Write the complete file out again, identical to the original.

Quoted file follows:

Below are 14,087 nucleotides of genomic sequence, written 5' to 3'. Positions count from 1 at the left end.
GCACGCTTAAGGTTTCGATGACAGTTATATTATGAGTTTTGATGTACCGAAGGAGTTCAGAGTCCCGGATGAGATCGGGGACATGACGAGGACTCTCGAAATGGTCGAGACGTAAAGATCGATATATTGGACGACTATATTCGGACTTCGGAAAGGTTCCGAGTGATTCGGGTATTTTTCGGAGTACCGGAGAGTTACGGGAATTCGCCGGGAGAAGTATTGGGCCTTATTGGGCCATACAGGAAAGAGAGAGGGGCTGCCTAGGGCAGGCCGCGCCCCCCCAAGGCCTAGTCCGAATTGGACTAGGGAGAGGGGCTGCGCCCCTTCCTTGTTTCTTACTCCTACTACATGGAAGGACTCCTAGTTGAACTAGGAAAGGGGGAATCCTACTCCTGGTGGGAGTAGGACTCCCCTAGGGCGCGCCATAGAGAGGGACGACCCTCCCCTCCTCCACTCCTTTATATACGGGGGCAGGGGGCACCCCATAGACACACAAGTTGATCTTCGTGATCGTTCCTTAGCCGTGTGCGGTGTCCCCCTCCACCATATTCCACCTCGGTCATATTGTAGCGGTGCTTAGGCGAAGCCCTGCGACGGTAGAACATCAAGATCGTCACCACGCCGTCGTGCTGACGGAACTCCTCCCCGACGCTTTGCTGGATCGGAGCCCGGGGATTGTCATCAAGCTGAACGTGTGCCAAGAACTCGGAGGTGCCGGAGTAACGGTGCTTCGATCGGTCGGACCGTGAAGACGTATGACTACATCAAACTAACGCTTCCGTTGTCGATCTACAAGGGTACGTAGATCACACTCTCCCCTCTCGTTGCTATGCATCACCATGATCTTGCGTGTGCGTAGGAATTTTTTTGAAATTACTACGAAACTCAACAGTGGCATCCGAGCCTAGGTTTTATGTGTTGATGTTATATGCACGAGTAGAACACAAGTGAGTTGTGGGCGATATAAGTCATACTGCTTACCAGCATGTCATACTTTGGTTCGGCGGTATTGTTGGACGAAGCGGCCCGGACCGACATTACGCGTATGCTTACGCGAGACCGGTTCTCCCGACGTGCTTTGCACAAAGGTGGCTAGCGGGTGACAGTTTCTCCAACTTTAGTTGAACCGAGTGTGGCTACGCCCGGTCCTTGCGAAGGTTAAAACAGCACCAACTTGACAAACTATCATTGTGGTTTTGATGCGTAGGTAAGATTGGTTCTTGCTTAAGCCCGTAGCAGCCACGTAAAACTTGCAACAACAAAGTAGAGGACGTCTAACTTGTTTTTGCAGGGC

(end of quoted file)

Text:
Below are 14,087 nucleotides of genomic sequence, written 5' to 3'. Positions count from 1 at the left end.
GCACGCTTAAGGTTTCGATGACAGTTATATTATGAGTTTTGATGTACCGAAGGAGTTCAGAGTCCCGGATGAGATCGGGGACATGACGAGGACTCTCGAAATGGTCGAGACGTAAAGATCGATATATTGGACGACTATATTCGGACTTCGGAAAGGTTCCGAGTGATTCGGGTATTTTTCGGAGTACCGGAGAGTTACGGGAATTCGCCGGGAGAAGTATTGGGCCTTATTGGGCCATACAGGAAAGAGAGAGGGGCTGCCTAGGGCAGGCCGCGCCCCCCCAAGGCCTAGTCCGAATTGGACTAGGGAGAGGGGCTGCGCCCCTTCCTTGTTTCTTACTCCTACTACATGGAAGGACTCCTAGTTGAACTAGGAAAGGGGGAATCCTACTCCTGGTGGGAGTAGGACTCCCCTAGGGCGCGCCATAGAGAGGGACGACCCTCCCCTCCTCCACTCCTTTATATACGGGGGCAGGGGGCACCCCATAGACACACAAGTTGATCTTCGTGATCGTTCCTTAGCCGTGTGCGGTGTCCCCCTCCACCATATTCCACCTCGGTCATATTGTAGCGGTGCTTAGGCGAAGCCCTGCGACGGTAGAACATCAAGATCGTCACCACGCCGTCGTGCTGACGGAACTCCTCCCCGACGCTTTGCTGGATCGGAGCCCGGGGATTGTCATCAAGCTGAACGTGTGCCAAGAACTCGGAGGTGCCGGAGTAACGGTGCTTCGATCGGTCGGACCGTGAAGACGTATGACTACATCAAACTAACGCTTCCGTTGTCGATCTACAAGGGTACGTAGATCACACTCTCCCCTCTCGTTGCTATGCATCACCATGATCTTGCGTGTGCGTAGGAATTTTTTTGAAATTACTACGAAACTCAACAGTGGCATCCGAGCCTAGGTTTTATGTGTTGATGTTATATGCACGAGTAGAACACAAGTGAGTTGTGGGCGATATAAGTCATACTGCTTACCAGCATGTCATACTTTGGTTCGGCGGTATTGTTGGACGAAGCGGCCCGGACCGACATTACGCGTATGCTTACGCGAGACCGGTTCTCCCGACGTGCTTTGCACAAAGGTGGCTAGCGGGTGACAGTTTCTCCAACTTTAGTTGAACCGAGTGTGGCTACGCCCGGTCCTTGCGAAGGTTAAAACAGCACCAACTTGACAAACTATCATTGTGGTTTTGATGCGTAGGTAAGATTGGTTCTTGCTTAAGCCCGTAGCAGCCACGTAAAACTTGCAACAACAAAGTAGAGGACGTCTAACTTGTTTTTGCAGGGC